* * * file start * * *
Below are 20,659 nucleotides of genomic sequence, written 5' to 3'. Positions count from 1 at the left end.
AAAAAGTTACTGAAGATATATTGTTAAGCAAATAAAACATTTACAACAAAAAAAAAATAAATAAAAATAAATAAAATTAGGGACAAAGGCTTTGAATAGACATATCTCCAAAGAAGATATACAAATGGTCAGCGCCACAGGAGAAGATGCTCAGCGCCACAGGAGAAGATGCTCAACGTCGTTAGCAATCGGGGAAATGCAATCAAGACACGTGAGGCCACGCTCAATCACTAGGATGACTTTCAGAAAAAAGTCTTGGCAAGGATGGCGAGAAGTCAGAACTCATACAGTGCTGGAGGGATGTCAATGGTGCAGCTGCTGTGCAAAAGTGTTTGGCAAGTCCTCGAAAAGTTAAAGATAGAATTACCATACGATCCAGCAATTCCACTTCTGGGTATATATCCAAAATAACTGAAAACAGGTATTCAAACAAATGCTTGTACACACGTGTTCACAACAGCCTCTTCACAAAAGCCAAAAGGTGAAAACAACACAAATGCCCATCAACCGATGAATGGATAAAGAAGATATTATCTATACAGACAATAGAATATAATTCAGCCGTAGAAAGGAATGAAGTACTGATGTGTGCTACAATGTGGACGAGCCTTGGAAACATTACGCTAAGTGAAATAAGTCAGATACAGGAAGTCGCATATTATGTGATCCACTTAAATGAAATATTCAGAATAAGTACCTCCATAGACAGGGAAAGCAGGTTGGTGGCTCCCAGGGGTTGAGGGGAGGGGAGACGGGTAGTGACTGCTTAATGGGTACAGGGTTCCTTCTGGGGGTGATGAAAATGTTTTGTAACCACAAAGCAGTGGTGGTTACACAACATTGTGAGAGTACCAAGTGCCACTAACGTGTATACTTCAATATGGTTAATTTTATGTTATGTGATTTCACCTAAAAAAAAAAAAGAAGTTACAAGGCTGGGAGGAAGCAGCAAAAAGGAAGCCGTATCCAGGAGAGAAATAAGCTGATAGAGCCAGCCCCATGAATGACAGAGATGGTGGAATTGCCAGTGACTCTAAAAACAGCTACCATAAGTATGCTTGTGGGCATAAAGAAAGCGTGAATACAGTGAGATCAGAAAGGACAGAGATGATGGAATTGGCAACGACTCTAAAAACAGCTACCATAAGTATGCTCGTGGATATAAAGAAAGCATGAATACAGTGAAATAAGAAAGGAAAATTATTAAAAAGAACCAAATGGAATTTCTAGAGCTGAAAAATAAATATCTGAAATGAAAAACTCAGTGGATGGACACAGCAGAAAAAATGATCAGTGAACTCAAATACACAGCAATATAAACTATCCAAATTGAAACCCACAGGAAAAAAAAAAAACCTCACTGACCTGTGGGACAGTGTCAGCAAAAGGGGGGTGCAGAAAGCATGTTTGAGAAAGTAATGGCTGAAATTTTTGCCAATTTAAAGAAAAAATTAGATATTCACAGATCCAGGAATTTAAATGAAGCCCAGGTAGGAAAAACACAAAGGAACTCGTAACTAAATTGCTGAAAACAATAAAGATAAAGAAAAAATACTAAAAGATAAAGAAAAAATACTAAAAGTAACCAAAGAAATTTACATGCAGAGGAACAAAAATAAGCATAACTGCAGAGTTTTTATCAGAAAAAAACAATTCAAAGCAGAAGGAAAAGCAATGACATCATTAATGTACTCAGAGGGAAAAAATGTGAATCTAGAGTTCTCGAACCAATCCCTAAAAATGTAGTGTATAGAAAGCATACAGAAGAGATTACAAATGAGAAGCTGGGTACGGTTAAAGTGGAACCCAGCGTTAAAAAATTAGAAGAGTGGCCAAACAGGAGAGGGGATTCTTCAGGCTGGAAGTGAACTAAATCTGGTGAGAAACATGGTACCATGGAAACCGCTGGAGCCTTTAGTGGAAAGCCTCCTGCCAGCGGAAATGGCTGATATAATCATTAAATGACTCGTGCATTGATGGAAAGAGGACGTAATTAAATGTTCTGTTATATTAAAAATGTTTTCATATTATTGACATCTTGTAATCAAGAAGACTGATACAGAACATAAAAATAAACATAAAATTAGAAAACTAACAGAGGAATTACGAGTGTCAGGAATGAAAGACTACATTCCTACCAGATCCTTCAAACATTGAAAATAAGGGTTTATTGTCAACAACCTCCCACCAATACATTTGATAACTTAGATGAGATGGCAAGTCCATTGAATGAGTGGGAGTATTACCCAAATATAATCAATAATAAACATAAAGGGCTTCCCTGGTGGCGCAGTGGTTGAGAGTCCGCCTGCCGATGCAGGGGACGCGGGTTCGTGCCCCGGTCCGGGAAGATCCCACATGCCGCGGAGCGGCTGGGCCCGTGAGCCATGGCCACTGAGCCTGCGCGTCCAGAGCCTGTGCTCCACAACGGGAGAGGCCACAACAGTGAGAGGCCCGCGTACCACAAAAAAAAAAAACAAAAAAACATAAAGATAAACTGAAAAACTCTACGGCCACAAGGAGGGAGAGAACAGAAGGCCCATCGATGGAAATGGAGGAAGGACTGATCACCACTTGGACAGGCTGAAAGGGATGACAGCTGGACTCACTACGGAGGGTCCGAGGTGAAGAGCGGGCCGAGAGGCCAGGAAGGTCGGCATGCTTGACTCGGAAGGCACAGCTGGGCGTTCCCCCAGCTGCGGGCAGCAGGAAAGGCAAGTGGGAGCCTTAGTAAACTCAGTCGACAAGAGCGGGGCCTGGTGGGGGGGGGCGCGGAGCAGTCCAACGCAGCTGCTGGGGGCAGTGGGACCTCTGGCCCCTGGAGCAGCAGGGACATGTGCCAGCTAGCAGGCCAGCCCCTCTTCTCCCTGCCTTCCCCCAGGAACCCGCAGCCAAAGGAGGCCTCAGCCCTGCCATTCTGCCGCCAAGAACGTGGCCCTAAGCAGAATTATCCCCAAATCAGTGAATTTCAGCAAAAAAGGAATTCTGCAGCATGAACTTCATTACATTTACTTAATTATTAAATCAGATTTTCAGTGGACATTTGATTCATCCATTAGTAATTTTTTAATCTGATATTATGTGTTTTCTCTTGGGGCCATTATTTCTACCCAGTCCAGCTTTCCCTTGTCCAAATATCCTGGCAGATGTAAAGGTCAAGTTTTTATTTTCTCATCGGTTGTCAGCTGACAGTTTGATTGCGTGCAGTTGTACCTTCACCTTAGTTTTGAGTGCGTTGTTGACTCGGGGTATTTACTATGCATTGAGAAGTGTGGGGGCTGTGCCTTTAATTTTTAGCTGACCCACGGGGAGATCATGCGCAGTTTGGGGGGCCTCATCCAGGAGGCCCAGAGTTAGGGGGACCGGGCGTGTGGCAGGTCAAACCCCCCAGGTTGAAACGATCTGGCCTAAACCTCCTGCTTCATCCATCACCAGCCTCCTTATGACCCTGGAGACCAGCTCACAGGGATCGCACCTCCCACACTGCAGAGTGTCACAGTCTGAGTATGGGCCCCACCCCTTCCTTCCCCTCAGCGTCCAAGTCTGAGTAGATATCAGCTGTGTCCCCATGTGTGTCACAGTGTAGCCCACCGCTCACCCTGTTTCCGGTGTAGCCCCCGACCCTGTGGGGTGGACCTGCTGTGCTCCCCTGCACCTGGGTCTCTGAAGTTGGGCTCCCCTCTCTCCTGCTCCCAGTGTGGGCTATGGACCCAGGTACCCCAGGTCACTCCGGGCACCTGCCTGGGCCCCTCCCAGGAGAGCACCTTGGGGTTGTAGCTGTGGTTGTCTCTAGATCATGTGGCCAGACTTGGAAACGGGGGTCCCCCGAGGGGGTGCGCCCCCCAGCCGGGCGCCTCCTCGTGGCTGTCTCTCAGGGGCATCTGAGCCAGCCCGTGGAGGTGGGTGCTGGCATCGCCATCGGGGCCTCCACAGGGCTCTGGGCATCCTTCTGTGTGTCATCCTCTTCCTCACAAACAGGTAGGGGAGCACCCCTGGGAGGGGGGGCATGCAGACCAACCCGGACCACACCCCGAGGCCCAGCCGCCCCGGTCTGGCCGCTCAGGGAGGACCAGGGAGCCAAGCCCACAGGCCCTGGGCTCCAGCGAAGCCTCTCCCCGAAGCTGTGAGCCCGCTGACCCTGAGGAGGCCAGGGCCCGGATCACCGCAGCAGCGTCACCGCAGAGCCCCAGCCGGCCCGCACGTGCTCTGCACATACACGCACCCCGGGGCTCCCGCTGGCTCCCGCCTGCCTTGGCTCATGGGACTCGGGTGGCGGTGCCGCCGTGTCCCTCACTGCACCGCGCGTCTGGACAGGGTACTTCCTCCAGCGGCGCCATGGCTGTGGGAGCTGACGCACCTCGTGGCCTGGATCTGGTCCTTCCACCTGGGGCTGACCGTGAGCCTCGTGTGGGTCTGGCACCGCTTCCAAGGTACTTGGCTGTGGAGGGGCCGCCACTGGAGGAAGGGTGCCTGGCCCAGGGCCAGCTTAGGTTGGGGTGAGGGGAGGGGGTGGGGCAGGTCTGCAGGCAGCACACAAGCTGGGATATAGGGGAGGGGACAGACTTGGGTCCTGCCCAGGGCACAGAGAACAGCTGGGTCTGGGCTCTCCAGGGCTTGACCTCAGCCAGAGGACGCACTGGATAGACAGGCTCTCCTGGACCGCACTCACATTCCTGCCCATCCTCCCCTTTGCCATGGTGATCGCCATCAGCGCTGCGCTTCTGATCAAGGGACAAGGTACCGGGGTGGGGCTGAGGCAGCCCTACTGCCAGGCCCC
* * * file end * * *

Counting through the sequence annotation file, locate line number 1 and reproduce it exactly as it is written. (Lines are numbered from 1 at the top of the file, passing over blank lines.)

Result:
Below are 20,659 nucleotides of genomic sequence, written 5' to 3'. Positions count from 1 at the left end.